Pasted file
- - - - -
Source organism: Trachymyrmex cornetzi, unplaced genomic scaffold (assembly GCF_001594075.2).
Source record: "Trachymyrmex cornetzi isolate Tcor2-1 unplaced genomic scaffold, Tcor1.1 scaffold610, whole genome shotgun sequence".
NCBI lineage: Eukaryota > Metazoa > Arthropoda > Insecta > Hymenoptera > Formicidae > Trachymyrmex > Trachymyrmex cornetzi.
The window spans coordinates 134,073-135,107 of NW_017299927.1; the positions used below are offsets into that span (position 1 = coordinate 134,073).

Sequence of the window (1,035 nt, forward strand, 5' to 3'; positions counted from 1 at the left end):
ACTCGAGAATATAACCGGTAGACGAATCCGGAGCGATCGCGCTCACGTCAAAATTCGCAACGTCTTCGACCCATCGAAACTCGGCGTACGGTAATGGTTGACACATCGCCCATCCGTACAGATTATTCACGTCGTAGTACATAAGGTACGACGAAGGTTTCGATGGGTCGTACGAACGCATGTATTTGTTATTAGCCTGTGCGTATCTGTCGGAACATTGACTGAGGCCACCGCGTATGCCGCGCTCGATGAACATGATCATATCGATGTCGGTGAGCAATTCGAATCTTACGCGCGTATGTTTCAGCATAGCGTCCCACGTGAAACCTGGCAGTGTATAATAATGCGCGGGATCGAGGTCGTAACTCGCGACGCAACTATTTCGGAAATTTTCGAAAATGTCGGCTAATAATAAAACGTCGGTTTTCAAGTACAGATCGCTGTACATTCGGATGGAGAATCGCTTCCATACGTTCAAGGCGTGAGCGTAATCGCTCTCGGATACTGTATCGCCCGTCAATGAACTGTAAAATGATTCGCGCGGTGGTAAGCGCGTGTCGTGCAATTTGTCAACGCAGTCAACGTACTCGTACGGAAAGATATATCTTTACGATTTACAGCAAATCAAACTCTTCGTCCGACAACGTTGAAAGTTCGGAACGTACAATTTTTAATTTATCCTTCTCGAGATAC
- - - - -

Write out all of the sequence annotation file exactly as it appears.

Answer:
Source organism: Trachymyrmex cornetzi, unplaced genomic scaffold (assembly GCF_001594075.2).
Source record: "Trachymyrmex cornetzi isolate Tcor2-1 unplaced genomic scaffold, Tcor1.1 scaffold610, whole genome shotgun sequence".
NCBI lineage: Eukaryota > Metazoa > Arthropoda > Insecta > Hymenoptera > Formicidae > Trachymyrmex > Trachymyrmex cornetzi.
The window spans coordinates 134,073-135,107 of NW_017299927.1; the positions used below are offsets into that span (position 1 = coordinate 134,073).

Sequence of the window (1,035 nt, forward strand, 5' to 3'; positions counted from 1 at the left end):
ACTCGAGAATATAACCGGTAGACGAATCCGGAGCGATCGCGCTCACGTCAAAATTCGCAACGTCTTCGACCCATCGAAACTCGGCGTACGGTAATGGTTGACACATCGCCCATCCGTACAGATTATTCACGTCGTAGTACATAAGGTACGACGAAGGTTTCGATGGGTCGTACGAACGCATGTATTTGTTATTAGCCTGTGCGTATCTGTCGGAACATTGACTGAGGCCACCGCGTATGCCGCGCTCGATGAACATGATCATATCGATGTCGGTGAGCAATTCGAATCTTACGCGCGTATGTTTCAGCATAGCGTCCCACGTGAAACCTGGCAGTGTATAATAATGCGCGGGATCGAGGTCGTAACTCGCGACGCAACTATTTCGGAAATTTTCGAAAATGTCGGCTAATAATAAAACGTCGGTTTTCAAGTACAGATCGCTGTACATTCGGATGGAGAATCGCTTCCATACGTTCAAGGCGTGAGCGTAATCGCTCTCGGATACTGTATCGCCCGTCAATGAACTGTAAAATGATTCGCGCGGTGGTAAGCGCGTGTCGTGCAATTTGTCAACGCAGTCAACGTACTCGTACGGAAAGATATATCTTTACGATTTACAGCAAATCAAACTCTTCGTCCGACAACGTTGAAAGTTCGGAACGTACAATTTTTAATTTATCCTTCTCGAGATAC